Heavy metal removal from water/wastewater using fly-ash derived zeolites

Ankrah, Archibald F. (2020) Heavy metal removal from water/wastewater using fly-ash derived zeolites. PhD thesis, University of Nottingham.

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Heavy metal pollution in water has been a growing concern over the years and is under strict regulations from legislative bodies. Adsorption is an efficient and cost-effective way of metal removal from polluted water. Therefore, industries are seeking cheaper, environmentally friendly, easily accessible and efficient adsorbents for treating their effluents of heavy metals before disposal into surface waters. Activated carbon, the most popular commercial adsorbent, has become more expensive due to increasing demand, high cost of production and regeneration. Natural zeolites are not commercially available in most parts of the world while synthetic zeolites, produced from chemical precursors, are also expensive. Fly-ash derived zeolites provide a cheaper alternative as they can be synthesized from a waste product.

Initial research on fly-ash derived zeolite (Sodium P/ Gismondine) NaP1 has highlighted the potential for heavy metal removal from wastewater under different conditions without a clear understanding of the metal uptake mechanism and within industrial conditions (i.e. pelleting, multi-element adsorption with pellets and regeneration). Hence, there is limited information to adapt this material for industrial wastewater treatment. This research aims to provide a thorough understanding of the characteristics of fly-ash derived NaP1 to harness its potential use in industrial wastewater treatment.

Results from this study indicate metal uptake capacities of NaP1 for zinc (34 mg/g) and lead (192 mg/g) were higher than other fly-ash derived NaP1, commercial activated carbon and clinoptilolite. In competitive adsorption, the metal selectivity for NaP1 followed the order Pb2+>Cu2+>Zn2+, while multi-element removal efficiency was identified in the order NaP1 powder > NaP1 pellet > commercial 3A pellet.

Langmuir model and pseudo-second order kinetic model fitted best for all elements. The rate of metal uptake was fast and occurred in 15 min for all metals in contact with powder. The rate-determining step is controlled by diffusion of hydrated metals through microporous channels of NaP1. Copper regeneration from NaP1 was best achieved using Na and K salts at pH 5 and 22 ± 2 °C. NaCl and KCl solutions produced ~ 30% copper regeneration (representing 2.6 mg/g NaP1) while copper recovery with regeneration solutions was in the order K+>Na+>H+.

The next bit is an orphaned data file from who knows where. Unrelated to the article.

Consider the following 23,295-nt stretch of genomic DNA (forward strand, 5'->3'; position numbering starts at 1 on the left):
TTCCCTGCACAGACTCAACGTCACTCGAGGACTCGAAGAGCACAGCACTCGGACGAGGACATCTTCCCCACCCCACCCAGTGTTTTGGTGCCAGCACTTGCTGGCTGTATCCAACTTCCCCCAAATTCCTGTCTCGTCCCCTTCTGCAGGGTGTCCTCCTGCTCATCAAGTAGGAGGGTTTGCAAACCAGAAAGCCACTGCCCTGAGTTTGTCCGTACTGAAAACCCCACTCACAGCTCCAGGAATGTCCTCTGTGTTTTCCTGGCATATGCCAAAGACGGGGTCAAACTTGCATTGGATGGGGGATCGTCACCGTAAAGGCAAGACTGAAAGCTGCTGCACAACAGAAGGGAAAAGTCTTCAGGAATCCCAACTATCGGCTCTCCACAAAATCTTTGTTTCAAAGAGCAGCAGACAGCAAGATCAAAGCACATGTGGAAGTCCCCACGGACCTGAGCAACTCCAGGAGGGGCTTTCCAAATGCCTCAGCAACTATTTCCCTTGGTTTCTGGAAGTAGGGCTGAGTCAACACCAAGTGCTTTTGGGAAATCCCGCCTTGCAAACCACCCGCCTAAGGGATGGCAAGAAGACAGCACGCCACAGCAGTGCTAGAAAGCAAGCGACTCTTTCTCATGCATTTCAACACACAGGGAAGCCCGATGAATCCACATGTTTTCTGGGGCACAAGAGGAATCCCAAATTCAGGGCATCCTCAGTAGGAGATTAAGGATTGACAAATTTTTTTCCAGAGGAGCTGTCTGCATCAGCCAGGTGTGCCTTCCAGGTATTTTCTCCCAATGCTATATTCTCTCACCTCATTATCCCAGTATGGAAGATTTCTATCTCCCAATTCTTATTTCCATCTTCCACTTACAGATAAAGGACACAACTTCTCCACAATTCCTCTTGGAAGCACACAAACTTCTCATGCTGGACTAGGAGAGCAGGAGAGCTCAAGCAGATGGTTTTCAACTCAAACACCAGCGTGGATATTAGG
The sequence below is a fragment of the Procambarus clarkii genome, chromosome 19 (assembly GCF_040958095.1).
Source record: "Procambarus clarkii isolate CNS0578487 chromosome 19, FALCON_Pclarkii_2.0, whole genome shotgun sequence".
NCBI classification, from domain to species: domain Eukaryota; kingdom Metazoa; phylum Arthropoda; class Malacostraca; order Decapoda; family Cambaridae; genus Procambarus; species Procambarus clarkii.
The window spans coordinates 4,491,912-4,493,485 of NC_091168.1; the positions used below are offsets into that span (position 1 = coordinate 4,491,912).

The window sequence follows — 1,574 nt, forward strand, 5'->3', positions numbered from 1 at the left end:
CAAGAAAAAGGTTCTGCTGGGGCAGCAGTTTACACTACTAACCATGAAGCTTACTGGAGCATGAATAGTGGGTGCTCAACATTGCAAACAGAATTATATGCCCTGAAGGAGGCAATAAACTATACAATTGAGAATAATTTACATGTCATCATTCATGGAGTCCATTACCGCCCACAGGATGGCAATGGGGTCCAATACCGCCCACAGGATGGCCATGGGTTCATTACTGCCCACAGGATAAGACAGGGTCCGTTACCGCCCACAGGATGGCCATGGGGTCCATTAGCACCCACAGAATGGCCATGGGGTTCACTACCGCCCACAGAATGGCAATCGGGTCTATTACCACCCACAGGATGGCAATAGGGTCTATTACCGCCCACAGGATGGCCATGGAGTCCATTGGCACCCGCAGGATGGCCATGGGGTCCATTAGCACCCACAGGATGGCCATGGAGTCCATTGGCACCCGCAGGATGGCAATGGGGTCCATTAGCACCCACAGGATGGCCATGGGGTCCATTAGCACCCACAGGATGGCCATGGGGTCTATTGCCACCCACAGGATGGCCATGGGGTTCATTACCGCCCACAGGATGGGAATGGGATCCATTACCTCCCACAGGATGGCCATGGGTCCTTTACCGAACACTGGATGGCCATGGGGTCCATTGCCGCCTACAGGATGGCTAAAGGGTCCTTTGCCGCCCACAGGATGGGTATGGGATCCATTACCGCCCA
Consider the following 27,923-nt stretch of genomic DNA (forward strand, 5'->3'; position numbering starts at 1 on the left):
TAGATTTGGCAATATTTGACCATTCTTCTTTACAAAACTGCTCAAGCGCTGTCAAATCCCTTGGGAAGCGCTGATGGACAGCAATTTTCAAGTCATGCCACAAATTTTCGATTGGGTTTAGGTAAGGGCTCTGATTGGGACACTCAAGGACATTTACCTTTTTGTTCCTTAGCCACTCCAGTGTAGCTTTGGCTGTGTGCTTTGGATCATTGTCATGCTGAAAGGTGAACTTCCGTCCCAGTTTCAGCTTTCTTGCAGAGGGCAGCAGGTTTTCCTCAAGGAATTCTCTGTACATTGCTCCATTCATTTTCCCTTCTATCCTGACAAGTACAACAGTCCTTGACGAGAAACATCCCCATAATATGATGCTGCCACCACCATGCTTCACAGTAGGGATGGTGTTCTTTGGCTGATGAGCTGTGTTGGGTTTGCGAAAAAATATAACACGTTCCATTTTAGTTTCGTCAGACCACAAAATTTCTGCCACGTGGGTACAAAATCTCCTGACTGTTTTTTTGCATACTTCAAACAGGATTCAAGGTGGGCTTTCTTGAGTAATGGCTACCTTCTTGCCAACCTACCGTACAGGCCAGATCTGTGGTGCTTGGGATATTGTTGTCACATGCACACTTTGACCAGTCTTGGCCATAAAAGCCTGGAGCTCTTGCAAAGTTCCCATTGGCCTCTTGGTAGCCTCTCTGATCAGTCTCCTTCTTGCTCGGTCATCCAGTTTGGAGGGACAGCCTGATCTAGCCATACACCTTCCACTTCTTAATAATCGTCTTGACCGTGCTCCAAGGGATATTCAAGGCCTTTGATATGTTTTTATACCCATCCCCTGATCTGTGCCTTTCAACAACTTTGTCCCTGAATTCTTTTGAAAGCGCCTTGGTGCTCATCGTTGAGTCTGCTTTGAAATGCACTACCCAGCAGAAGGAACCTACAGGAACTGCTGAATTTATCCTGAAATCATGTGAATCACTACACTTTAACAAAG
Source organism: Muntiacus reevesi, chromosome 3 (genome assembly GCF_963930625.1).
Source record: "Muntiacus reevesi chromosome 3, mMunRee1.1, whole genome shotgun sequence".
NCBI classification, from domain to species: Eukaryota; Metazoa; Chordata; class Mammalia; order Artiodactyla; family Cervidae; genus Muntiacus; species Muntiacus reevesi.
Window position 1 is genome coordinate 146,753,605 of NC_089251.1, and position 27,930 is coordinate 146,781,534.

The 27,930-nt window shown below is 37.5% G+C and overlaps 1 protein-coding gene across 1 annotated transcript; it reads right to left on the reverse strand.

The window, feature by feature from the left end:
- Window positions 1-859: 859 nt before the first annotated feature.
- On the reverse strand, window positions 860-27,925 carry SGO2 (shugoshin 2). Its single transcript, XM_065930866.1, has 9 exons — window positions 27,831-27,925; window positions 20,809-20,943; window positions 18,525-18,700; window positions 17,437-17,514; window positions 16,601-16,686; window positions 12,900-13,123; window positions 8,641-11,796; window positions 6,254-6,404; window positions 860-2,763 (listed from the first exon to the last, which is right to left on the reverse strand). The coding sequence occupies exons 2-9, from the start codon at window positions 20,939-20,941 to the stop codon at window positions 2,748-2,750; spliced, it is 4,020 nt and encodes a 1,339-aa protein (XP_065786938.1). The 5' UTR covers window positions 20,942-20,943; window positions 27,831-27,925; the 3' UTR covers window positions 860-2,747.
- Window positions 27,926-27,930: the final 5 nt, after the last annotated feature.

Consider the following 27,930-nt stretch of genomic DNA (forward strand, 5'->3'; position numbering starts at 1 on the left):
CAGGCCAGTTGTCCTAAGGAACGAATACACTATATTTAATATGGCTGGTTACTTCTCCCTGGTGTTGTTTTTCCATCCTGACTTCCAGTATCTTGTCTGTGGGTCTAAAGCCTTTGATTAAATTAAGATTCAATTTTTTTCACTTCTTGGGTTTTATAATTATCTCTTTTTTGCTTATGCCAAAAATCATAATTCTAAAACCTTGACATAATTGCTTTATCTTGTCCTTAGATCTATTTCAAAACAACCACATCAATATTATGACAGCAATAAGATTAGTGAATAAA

After pelleting without binder, adsorption experiments showed a type II isotherm with an H3 hysteresis loop, indicating the presence of unrestricted monolayer – multilayer adsorption. The mean pore diameter for NaP1 pellet was 14.3 ± 0.275 nm compared to 10.95 ± 0.069 nm for powder NaP1. However, BET area of NaP1 pellets was 28% lower than the powder form.

This research has demonstrated the viability of NaP1 for heavy metal removal from wastewater. Fly-ash waste from coal power plants could be sourced in creating zeolite NaP1 instead of dumping them into landfills and enhancing secondary pollution. Secondly, NaP1 can be converted into pellets without a binder for industrial use since it displays quick kinetics of 15 mins for metal uptake. Furthermore, NaP1 works efficiently at pH 5 and can be regenerated easily with eluents such as NaCl and KCl.

Item Type: Thesis (University of Nottingham only) (PhD)
Supervisors: Snape, Colin
Tokay, Begum
Keywords: Zeolites, Coal fly-ash, NaP1, Pelleting, Regeneration, Single and Multi-element adsorption, Isotherm, Wastewater treatment.
Subjects: T Technology > TD Environmental technology. Sanitary engineering
Faculties/Schools: UK Campuses > Faculty of Engineering
Item ID: 63818
Depositing User: Ankrah, Frank
Date Deposited: 07 Jan 2021 11:48
Last Modified: 19 Dec 2021 04:30
URI: https://eprints.nottingham.ac.uk/id/eprint/63818

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